Mr. Thos. Miles, a Hampton student now attending the Penn. Medical College at Philadelphia, Richard Powlas and Chas. Doxsen, of Hampton, and Jacob White Eyes of the Educational Home, Philadelphia visited the school during the holidays.

January 6, 1888 INDIAN HELPER

   AN EVENING OF SURPRISES.

  On Monday afternoon as the weather was fine and springlike it was announced that the races, which were prevented by rain Saturday afternoon, were to come off.
  So as soon as school was out, great was the hurrying and scurrying to get good seats on the athletic field bleachers, while the racers were dressing in the lightest running garb they could put on and be decent.  Bare legs to the knees and bare arms were common, while black chintz "trouserlets" and gauze shirts seemed to be the favorite uniform for the runners.
  It was to be an inter-class affair, and in true relay fashion.
  First, Abram Hill, Lafayette John, Jack Hartley and David Tyndall representing No. 2 school-room ran with Charles Bent, Reuben Shoulder, Frank Whiteeyes and Elias Cekiya of No 3.  Number 3 won.
  Then rooms 4, 5 and 6 lined up.  Preston Pohoxiscut, Uriah Goodcane, Allen Sword, Lewis Whiteshield for No. 4; George Field, Edward Hoag, Fred Hare, and Samuel Decora, for No. 5; Richard Hendricks, King Nephew, Peter Alexander and Wm. Howlingwolf for No. 6.  The latter room won; time 4 minutes and 19 seconds for the mile.  They were classified as class 3.
  Rooms, 7, 8 and 9 were classed as class 2.
  Thomas Tiosh, Randolph Hill, Wilson Charles and Joseph Schildt ran for No. 7; Lewis Webster, Joel Cornelius, Thaddeus Redwater and Thomas Buchanan ran for No. 8; Frank Yarlot, Matthew Johnson, John Kimble and Charles Cusick ran for No. 9.  No. 7 won; time 4:10.
  The last and most interesting race was with Nos. 10, 11, and 12 - the Sophomores, Juniors and Seniors.  Great was the excitement and severe the tension of the runners when this class, designated as 1, lined up as follows:  Nelson Hare, David Johnson, George Moore and Ralph King for the sophomores, No. 10; George Conner, Guy Brown, Frank Beaver, Frank Campeau, for the Juniors, No. 11; Artie Miller, Charles Roberts, Jacob Horne, and Isaac Seneca, the Seniros, class '00, No. 12.  The noble Seniors won; time 4:01.
  How do they race?
  A line is drawn on the track and one from each room making three beginners stand with toe on the mark and wait for a pistol shot, when all start around the track.
  As soon as the line is clear the second runner from each room toes the mark and stands ready to start as soon as his colleague makes the round and touches his and, then the third, and the fourth and so on.  In this way each runner has but a quarter of a mile to go, and by the time the four have made the round the mile is completed.
  Each runner as he came in was blanketed and hastened to his room to recover breath and put on regular clothing.
  The races did not last more than a half-hour and were for practice, but good wholesome rivalry of classes made it interesting for spectators.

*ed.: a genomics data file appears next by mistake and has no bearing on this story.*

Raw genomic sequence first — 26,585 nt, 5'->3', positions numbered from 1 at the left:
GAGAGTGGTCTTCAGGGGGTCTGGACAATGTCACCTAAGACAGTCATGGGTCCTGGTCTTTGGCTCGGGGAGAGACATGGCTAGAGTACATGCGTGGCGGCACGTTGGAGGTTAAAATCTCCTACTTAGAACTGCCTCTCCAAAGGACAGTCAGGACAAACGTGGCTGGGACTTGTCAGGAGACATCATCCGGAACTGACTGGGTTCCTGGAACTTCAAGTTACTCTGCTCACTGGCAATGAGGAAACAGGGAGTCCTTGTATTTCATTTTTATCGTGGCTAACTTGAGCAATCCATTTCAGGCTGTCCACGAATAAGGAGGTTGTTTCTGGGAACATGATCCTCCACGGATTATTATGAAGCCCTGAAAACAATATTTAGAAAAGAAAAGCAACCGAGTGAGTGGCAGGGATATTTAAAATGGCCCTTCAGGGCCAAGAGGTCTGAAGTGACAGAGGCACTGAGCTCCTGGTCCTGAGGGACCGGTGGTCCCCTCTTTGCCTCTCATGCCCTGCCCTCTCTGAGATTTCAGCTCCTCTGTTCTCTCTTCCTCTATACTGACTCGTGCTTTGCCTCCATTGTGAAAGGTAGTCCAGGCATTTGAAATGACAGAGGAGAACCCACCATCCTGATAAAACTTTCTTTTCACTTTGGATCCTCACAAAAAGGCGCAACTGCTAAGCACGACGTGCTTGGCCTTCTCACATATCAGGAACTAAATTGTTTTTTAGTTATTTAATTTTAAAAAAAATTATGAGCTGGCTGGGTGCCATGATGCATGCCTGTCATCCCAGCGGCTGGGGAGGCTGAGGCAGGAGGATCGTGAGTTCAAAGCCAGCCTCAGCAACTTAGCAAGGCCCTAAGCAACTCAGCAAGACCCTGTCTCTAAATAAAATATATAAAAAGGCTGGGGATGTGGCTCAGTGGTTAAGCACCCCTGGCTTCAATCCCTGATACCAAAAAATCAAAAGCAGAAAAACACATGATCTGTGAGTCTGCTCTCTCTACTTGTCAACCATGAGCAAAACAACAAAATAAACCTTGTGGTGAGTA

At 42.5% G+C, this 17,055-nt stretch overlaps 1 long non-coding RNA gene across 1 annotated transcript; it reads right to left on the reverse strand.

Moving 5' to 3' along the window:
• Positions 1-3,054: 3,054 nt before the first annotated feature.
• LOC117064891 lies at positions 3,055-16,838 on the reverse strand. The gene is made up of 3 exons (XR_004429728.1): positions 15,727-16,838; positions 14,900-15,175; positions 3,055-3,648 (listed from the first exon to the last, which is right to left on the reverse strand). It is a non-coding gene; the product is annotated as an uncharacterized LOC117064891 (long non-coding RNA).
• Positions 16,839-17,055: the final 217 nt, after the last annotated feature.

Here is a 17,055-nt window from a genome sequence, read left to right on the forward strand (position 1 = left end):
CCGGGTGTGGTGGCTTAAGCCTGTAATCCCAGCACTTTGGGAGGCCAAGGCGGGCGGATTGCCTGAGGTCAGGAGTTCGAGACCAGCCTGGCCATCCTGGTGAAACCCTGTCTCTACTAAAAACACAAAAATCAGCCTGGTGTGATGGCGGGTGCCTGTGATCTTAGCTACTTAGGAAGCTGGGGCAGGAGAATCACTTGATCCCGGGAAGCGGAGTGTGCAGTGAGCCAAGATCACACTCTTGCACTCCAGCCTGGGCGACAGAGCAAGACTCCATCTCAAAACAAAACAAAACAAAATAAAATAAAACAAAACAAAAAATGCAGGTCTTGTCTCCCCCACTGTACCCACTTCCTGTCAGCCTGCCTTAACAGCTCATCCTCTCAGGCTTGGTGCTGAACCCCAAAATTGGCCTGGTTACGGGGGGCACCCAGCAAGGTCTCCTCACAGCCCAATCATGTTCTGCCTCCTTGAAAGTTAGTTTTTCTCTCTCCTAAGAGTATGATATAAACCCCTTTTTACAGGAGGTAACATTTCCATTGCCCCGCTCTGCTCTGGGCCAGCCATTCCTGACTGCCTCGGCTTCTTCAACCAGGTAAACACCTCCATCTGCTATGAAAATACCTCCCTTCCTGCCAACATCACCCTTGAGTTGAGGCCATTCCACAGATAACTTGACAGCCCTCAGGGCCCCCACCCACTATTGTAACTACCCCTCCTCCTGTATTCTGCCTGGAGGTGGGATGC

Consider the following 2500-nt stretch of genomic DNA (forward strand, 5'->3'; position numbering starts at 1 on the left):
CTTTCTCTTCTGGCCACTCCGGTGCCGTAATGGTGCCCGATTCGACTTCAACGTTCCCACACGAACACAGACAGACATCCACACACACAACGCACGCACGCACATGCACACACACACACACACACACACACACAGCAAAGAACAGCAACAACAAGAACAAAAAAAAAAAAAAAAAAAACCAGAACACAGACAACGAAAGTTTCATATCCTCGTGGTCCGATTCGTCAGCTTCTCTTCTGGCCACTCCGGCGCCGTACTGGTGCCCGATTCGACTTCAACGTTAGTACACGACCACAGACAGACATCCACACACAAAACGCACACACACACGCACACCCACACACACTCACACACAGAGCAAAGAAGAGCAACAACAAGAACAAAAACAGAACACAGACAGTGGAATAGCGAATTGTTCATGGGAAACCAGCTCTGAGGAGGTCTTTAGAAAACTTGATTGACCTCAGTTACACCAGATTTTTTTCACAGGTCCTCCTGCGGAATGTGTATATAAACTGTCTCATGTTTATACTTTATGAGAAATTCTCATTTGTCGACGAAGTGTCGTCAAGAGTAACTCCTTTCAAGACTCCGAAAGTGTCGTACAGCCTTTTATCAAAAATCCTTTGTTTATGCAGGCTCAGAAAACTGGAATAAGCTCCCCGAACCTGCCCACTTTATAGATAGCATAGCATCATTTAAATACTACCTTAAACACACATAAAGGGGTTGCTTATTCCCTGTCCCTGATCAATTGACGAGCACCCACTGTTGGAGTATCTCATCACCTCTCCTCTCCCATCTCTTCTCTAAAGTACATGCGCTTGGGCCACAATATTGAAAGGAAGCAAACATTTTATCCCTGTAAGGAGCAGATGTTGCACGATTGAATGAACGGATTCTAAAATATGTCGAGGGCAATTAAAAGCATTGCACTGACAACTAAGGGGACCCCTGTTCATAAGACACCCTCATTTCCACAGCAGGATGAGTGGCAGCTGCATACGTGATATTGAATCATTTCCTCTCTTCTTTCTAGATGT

This was the first relay racing, so popular in colleges, that we have experienced at home, but Mr. Thompson promises that it shall not be the last.
  What was the second surprise?
  For some good reason the monthly exhibition was announced for Monday evening.  This entertainment so much enjoyed by the student body, usually comes Thursday evenings.
  The pupils for the most part like to declaim and give recitations, and the others are interested in their modest efforts.  We like the Band and singing of these entertainments, and the piano playing and the tableaux.
  Then as a little between surprise, the Band on its way over to Assembly Hall stopped on the band-stand and played that beautiful medley of old familiar tunes composed by Beyer.  The older portion of the population particularly enjoy this selection, for those are the songs they sang in youth, and the memory of old associations adds to the charm of the excellent music.
  The biggest surprise of all was when Major Pratt arose after the entertainment, to say a few words after these exhibitions, he would do his part.  We did not expect more than a sentence or two, under the circumstances, but he warmed and sent out such a volley of shot that every one in the hall was hit with the force of the truths uttered.

March 31, 1899 INDIAN HELPER

  NAMES OF THE CARLISLE STUDENTS WHO HAVE
    GONE TO THEIR HOMES IN THE WEST IN
          THE PAST THREE WEEKS.
       ----------
  Lizzie Aiken, Louisa Ance, Emma Anderson, Ella Butts, Lillian Brown, Jenni Brown, Maud Bailly, Millie Bailly, Edith Bailly, Mary Bentley, Mollie Elmore, Alice Gotaley, Edith Hill, Nettie Horne, Julia Hand, Jane Mark, Emma Morrell, Laura Parker, Margaret Provost, Lucy root, Alice Sheffield, Anice Sekieh, Emma St. Pierre, Sarah Vanacy, Rattie Woodfin, Martha Wamegance, Viola Zieh, Blanche Albay, Peter Alexander, Homer Anderson, Grover Bailly, Simon Beauprey, Hiram Blackchief, Mathew Brown, Elias Cekiya, Lum Chesaw, George Connor, Chas. Cusick, Samuel Decora, John Greenbird, Isaac Shanks, Victor Smith, David Tyndall, Frank Whiteeyes, Phineas Wheelock, Harry Jones, Odell La Fleur, Jesse Jemison, W. Bailey.

July 14, 1899 INDIAN HELPER